The ship was taken. Three or four immense Caucs stood lounging around it, cigarettes dangling from their slack
mouths, white-faced and hairy. Stunned, Sung-wu moved back down the hillside, prickles of despair numbing him. The ship was lost; they had got there ahead of him. What was he supposed to do now?
It was almost evening. He'd have to walk fifty miles through the darkness, over unfamiliar, hostile ground, to reach the next inhabited area. The sun was already beginning to set, the air turning cool; and in addition, he was sopping wet with filth and slimy water. He had slipped in the gloom and fallen in a sewage ditch.
He retraced his steps, mind blank. What could he do? He was helpless; his shiver-gun had been useless. He was alone, and there was no contact with the Arm. Tinkerists swarming on all sides; they'd probably gut him and sprinkle his blood over the crops--or worse.
He skirted a farm. In the fading twilight, a dim figure was working, a young woman. He eyed her cautiously, as he passed; she had her back to him. She was bending over, between rows of corn. What was she doing? Was she-- good Elron!
He stumbled blindly across the field toward her, caution forgotten. "Young woman! Stop! In the name of Elron, stop at once!"
The girl straightened up. "Who are you?"
Breathless, Sung-wu arrived in front of her, gripping his battered briefcase and gasping. "Those are our brothers! How can you destroy them? They may be close relatives, recently deceased." He struck out and knocked the jar from her hand; it hit the ground and the imprisoned beetles scurried off in all directions.
The girl's cheeks flushed with anger. "It took me an hour to collect those!"
"You were killing them! Crushing them!" He was speechless with horror. "I saw you!"
"Of course." The girl raised her black eyebrows. "They gnaw the corn."
"They're our brothers!" Sung-wu repeated wildly. "Of course they gnaw the corn; because of certain sins committed, the cosmic forces have--" He broke off, appalled. "Don't you know? You've never been told?"
The girl was perhaps sixteen. In the fading light she was a small, slender figure, the empty jar in one hand, a rock
in the other. A tide of black hair tumbled down her neck. Her eyes were large and luminous; her lips full and deep red; her skin a smooth copper-brown--Polynesian, probably. He caught a glimpse of firm brown breasts as she bent to grab a beetle that had landed on its back. The sight made his pulse race; in a flash he was back three years.
"What's your name?" he asked, more kindly.
"How old are you?"
"I am a Bard; have you ever spoken to a Bard before?"
"No," the girl murmured. "I don't think so."
She was almost invisible in the darkness. Sung-wu could scarcely see her, but what he saw sent his heart into an agony of paroxysms; the same cloud of black hair, the same deep red lips. This girl was younger, of course--a mere child, and from the Farmer class, at that. But she had Liu's figure, and in time she'd ripen--probably in a matter of months.
Ageless, honeyed craft worked his vocal cords. "I have landed in this area to make a survey. Something has gone wrong with my ship and I must remain the night. I know no one here, however. My plight is such that--"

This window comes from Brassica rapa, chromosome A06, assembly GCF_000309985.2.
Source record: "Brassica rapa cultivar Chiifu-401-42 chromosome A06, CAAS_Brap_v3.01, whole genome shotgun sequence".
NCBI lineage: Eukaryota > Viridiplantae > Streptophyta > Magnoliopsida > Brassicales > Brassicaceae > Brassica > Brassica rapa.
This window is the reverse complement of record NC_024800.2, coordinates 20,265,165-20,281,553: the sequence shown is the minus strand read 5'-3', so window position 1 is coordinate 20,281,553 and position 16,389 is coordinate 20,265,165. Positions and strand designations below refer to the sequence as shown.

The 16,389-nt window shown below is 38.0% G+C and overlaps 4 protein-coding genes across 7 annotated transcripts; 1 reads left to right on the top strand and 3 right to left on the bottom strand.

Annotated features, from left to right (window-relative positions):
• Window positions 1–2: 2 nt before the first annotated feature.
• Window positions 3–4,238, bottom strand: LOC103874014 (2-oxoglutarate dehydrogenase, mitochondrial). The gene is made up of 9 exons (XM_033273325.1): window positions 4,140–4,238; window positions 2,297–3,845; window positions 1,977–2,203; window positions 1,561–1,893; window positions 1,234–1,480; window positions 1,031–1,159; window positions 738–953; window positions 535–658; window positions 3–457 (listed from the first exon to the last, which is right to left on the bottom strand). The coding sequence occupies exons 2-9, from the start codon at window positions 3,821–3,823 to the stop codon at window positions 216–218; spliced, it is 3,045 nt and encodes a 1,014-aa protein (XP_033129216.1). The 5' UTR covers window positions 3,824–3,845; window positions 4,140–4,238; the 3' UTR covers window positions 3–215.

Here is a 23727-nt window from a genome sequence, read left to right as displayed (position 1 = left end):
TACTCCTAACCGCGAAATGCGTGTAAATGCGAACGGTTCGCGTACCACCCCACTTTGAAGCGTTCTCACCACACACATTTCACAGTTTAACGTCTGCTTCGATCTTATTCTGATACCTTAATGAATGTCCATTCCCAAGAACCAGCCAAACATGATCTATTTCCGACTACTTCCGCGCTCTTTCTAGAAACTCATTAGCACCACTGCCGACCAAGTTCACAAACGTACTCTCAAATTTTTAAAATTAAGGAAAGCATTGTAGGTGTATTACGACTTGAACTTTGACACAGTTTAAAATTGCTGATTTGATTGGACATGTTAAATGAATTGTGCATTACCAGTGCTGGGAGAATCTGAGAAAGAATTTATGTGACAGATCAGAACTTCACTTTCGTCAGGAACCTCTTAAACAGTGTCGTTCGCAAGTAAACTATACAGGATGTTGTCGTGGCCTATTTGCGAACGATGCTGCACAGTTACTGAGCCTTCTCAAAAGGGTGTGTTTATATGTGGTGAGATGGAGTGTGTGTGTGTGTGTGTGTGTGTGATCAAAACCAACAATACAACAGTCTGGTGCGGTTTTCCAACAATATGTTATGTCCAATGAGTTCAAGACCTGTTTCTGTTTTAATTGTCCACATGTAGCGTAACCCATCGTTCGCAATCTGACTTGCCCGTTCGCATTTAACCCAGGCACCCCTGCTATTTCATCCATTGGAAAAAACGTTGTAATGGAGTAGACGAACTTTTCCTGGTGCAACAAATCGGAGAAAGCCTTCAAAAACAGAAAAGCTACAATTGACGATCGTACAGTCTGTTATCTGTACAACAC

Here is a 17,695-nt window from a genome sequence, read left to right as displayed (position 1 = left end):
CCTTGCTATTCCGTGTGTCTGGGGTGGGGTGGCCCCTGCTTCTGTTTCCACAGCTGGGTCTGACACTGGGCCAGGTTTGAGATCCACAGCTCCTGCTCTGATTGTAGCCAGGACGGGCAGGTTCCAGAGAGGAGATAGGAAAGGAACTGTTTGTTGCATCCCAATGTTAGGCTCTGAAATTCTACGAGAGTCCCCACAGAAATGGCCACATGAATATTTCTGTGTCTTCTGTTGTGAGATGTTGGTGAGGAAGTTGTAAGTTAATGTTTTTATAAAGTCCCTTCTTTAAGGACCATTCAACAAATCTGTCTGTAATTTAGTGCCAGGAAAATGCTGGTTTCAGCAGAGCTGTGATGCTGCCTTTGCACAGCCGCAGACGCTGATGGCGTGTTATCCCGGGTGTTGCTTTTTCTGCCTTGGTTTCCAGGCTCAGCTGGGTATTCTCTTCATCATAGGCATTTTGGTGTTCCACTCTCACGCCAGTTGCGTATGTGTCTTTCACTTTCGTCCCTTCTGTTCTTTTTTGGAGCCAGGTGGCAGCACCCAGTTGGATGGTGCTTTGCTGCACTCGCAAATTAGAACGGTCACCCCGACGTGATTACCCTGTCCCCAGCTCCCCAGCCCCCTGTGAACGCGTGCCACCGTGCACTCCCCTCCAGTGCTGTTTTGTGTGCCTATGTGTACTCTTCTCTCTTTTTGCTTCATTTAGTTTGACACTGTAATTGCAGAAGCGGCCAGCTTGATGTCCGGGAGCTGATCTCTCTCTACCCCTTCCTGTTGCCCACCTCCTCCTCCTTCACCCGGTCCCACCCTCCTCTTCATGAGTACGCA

"Oh," Frija said, immediately sympathetic. "Why don't you stay with us, tonight? We have an extra room, now that my brother's away."
"Delighted," Sung-wu answered instantly. "Will you lead the way? I'll gladly repay you for your kindness." The girl moved off toward a vague shape looming up in the darkness. Sung-wu hurried quickly after her. "I find it incredible you haven't been instructed. This whole area has deteriorated beyond belief. What ways have you fallen in? We'll have to spend much time together; I can see that already. Not one of you even approaches clearness-- you're jangled, every one of you."
"What does that mean?" Frija asked, as she stepped up on the porch and opened the door.
"Jangled?" Sung-wu bunked in amazement. "We will have to study much together." In his eagerness, he tripped on the top step, and barely managed to catch himself. "Perhaps you need complete instruction; it may be necessary to start from the very bottom. I can arrange a stay at the Holy Arm for you--under my protection, of course. Jangled means out of harmony with the cosmic elements. How can you live this way? My dear, you'll have to be brought back in line with the divine plan!"
"What plan is that?" She led him into a warm living room; a crackling fire burned in the grate. Two or three men sat around a rough wood table, an old man with long white hair and two younger men. A frail, withered old woman sat dozing in a rocker in the corner. In the kitchen, a buxom young woman was fixing the evening meal.
"Why, the plan!" Sung-wu answered, astounded. His eyes darted around. Suddenly his briefcase fell to the floor. "Caucs," he said.
They were all Caucasians, even Frija. She was deeply tanned; her skin was almost black; but she was a Cauc, nonetheless. He recalled: Caucs, in the sun, turned dark, sometimes even darker than Mongolians. The girl had tossed her work robe over a door hook; in her household shorts her thighs were as white as milk. And the old man and woman--
"This is my grandfather," Frija said, indicating the old man. "Benjamin Tinker."
Under the watchful eyes of the two younger Tinkers, Sung-wu was washed and scrubbed, given clean clothes, and then fed. He ate only a little; he didn't feel very well.
"I can't understand it," he muttered, as he listlessly pushed his plate away. "The scanner at the Central Chamber said I had eight months left. The plague will--" He considered. "But it can always change. The scanner goes on prediction, not certainty; multiple possibilities; free will.... Any overt act of sufficient significance--"
Ben Tinker laughed. "You want to stay alive?"
"Of course!" Sung-wu muttered indignantly.